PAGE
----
For the last year, I’ve been entrenched on-site at Apple in Silicon Valley. Apple is a notoriously secretive company, and I’m not free to show or discuss my work with them. However, if you just keep scrolling, I’ll explain in broader terms what I’ve learned there.


What I've learned at Apple.


How to execute and iterate under tight deadlines.

Apple is world-renowned for their unwavering attention to detail. Designing for them means keeping up to date with ever-changing interactive and design standards and systems, and delivering pixel-perfect design (yes, even wires!) under tight deadlines.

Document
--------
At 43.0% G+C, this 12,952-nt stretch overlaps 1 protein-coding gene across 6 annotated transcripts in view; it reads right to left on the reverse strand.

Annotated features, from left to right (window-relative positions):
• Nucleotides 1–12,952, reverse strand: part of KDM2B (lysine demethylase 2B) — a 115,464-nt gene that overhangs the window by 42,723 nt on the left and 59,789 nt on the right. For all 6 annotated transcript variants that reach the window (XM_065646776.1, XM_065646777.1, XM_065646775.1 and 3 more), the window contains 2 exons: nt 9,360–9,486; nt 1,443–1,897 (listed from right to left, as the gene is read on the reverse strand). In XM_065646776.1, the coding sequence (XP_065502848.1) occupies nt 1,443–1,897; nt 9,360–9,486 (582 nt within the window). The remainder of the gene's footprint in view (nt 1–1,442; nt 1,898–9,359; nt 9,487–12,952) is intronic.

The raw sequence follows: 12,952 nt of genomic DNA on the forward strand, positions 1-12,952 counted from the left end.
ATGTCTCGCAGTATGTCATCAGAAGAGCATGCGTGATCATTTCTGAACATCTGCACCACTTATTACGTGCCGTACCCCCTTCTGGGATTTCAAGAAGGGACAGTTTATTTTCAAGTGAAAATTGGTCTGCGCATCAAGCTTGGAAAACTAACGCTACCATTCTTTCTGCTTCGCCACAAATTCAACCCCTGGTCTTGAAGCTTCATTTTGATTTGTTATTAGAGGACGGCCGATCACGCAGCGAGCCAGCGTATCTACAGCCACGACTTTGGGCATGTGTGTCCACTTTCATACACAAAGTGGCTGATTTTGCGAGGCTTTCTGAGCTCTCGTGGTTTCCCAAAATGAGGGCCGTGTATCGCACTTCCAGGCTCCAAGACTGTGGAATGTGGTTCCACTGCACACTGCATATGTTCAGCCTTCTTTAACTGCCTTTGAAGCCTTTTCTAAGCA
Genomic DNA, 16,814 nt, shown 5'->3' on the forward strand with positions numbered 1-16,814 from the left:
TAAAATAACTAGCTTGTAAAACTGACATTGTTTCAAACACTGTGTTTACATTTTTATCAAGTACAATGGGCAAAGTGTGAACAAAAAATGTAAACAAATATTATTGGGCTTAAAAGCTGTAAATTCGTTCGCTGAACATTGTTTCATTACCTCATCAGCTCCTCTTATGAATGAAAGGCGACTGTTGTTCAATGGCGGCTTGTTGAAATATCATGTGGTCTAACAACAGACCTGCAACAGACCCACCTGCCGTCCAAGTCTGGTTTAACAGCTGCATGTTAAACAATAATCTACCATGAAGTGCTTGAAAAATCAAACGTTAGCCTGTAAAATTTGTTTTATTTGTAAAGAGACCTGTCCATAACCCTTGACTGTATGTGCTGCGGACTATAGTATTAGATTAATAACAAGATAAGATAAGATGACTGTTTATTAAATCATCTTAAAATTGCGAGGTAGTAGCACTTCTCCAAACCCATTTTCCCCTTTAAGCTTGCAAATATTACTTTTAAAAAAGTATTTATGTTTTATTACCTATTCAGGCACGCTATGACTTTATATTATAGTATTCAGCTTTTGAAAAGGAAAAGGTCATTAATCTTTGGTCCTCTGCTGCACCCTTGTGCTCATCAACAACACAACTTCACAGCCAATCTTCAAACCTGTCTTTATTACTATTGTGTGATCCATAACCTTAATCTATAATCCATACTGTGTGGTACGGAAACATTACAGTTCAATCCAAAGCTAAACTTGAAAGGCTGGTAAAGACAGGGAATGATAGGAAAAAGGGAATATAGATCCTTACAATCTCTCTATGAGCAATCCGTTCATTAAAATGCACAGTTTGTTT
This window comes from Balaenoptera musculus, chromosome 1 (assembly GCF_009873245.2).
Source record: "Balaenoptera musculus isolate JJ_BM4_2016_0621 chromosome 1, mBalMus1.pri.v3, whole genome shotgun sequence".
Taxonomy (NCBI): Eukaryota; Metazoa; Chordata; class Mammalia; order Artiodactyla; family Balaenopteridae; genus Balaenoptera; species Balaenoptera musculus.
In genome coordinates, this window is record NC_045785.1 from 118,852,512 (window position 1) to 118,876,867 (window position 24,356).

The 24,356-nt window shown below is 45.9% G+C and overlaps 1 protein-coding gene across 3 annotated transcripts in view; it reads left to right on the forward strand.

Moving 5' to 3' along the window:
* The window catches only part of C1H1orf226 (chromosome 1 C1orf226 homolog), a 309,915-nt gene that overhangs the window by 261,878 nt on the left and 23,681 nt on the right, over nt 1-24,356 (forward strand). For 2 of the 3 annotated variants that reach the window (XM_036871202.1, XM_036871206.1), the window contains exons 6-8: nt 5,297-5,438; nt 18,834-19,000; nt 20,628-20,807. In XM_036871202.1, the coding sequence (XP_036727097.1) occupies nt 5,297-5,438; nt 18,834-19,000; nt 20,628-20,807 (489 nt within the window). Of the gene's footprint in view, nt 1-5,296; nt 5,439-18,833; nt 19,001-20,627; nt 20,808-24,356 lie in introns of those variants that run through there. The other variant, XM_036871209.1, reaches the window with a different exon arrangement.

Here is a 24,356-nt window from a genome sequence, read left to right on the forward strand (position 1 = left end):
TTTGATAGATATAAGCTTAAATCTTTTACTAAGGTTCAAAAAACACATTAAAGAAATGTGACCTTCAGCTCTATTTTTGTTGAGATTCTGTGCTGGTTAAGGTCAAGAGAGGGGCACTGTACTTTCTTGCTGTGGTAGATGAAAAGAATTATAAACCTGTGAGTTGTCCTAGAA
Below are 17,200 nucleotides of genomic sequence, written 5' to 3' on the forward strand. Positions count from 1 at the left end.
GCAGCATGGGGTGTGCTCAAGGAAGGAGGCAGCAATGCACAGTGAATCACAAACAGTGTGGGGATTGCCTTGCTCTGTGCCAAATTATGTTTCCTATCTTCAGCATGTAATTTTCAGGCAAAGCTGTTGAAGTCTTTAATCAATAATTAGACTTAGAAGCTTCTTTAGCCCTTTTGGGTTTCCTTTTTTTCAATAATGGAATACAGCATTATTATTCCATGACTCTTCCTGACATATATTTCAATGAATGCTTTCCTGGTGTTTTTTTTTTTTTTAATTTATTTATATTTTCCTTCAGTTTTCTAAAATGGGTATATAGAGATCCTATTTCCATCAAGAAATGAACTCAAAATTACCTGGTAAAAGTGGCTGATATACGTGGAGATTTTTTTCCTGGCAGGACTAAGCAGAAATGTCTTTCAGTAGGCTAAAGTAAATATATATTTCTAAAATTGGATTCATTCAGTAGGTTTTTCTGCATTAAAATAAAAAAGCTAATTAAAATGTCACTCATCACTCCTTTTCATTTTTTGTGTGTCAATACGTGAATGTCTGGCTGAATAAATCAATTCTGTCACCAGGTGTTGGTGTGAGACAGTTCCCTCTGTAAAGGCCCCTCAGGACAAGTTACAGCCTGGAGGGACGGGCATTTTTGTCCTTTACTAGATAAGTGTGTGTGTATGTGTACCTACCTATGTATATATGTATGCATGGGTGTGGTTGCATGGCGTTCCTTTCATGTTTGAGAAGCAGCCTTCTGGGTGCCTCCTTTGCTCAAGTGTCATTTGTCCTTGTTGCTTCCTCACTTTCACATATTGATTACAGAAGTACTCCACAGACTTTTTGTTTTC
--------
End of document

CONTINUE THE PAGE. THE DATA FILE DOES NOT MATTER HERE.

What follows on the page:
How to design interfaces and interactions for all.

Apple’s dedication to accessibility makes them the industry leader. Consideration for all types of disability goes into every design and development decision they make. Working under their guidelines, I’ve learned how universal design works, and how to incorporate it into my interaction explorations.


How to present to executives and developers.

Being a UX designer at Apple means you have a foot in both the design and development worlds. In my time there, I’ve given presentations arguing the viability of technical strategies required in a project, in order to facilitate decision-making among top Apple execs and senior developers.

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